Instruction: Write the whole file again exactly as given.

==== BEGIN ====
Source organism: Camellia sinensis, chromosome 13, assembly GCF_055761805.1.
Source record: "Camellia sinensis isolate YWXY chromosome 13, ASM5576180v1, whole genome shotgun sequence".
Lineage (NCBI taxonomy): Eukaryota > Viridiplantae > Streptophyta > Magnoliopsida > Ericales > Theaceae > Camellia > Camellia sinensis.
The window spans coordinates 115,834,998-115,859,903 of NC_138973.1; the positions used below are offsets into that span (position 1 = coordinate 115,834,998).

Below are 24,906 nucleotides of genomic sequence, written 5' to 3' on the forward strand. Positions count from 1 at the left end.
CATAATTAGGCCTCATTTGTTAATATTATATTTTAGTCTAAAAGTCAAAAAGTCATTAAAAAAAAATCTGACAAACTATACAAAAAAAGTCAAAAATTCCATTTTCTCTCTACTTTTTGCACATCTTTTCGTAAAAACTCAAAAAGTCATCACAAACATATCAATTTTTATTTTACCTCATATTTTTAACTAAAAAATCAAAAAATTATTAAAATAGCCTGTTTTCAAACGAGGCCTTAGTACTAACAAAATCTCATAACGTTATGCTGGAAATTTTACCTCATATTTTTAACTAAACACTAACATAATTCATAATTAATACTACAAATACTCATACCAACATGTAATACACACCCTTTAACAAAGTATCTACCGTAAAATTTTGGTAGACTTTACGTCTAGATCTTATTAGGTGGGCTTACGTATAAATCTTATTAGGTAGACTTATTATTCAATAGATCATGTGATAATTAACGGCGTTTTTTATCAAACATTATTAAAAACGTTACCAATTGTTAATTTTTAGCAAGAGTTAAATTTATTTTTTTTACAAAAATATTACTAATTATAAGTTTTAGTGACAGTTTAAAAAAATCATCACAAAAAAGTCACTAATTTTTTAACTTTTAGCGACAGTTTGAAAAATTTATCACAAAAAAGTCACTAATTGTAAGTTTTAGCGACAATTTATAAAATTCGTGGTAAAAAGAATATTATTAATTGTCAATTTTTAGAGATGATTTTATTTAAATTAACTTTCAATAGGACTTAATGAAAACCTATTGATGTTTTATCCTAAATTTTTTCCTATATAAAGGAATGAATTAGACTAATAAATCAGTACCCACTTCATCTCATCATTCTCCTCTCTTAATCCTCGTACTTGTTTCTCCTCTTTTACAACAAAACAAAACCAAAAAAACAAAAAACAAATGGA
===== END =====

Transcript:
Source organism: Camellia sinensis, chromosome 13, assembly GCF_055761805.1.
Source record: "Camellia sinensis isolate YWXY chromosome 13, ASM5576180v1, whole genome shotgun sequence".
Lineage (NCBI taxonomy): Eukaryota > Viridiplantae > Streptophyta > Magnoliopsida > Ericales > Theaceae > Camellia > Camellia sinensis.
The window spans coordinates 115,834,998-115,859,903 of NC_138973.1; the positions used below are offsets into that span (position 1 = coordinate 115,834,998).

Below are 24,906 nucleotides of genomic sequence, written 5' to 3' on the forward strand. Positions count from 1 at the left end.
CATAATTAGGCCTCATTTGTTAATATTATATTTTAGTCTAAAAGTCAAAAAGTCATTAAAAAAAAATCTGACAAACTATACAAAAAAAGTCAAAAATTCCATTTTCTCTCTACTTTTTGCACATCTTTTCGTAAAAACTCAAAAAGTCATCACAAACATATCAATTTTTATTTTACCTCATATTTTTAACTAAAAAATCAAAAAATTATTAAAATAGCCTGTTTTCAAACGAGGCCTTAGTACTAACAAAATCTCATAACGTTATGCTGGAAATTTTACCTCATATTTTTAACTAAACACTAACATAATTCATAATTAATACTACAAATACTCATACCAACATGTAATACACACCCTTTAACAAAGTATCTACCGTAAAATTTTGGTAGACTTTACGTCTAGATCTTATTAGGTGGGCTTACGTATAAATCTTATTAGGTAGACTTATTATTCAATAGATCATGTGATAATTAACGGCGTTTTTTATCAAACATTATTAAAAACGTTACCAATTGTTAATTTTTAGCAAGAGTTAAATTTATTTTTTTTACAAAAATATTACTAATTATAAGTTTTAGTGACAGTTTAAAAAAATCATCACAAAAAAGTCACTAATTTTTTAACTTTTAGCGACAGTTTGAAAAATTTATCACAAAAAAGTCACTAATTGTAAGTTTTAGCGACAATTTATAAAATTCGTGGTAAAAAGAATATTATTAATTGTCAATTTTTAGAGATGATTTTATTTAAATTAACTTTCAATAGGACTTAATGAAAACCTATTGATGTTTTATCCTAAATTTTTTCCTATATAAAGGAATGAATTAGACTAATAAATCAGTACCCACTTCATCTCATCATTCTCCTCTCTTAATCCTCGTACTTGTTTCTCCTCTTTTACAACAAAACAAAACCAAAAAAACAAAAAACAAATGGA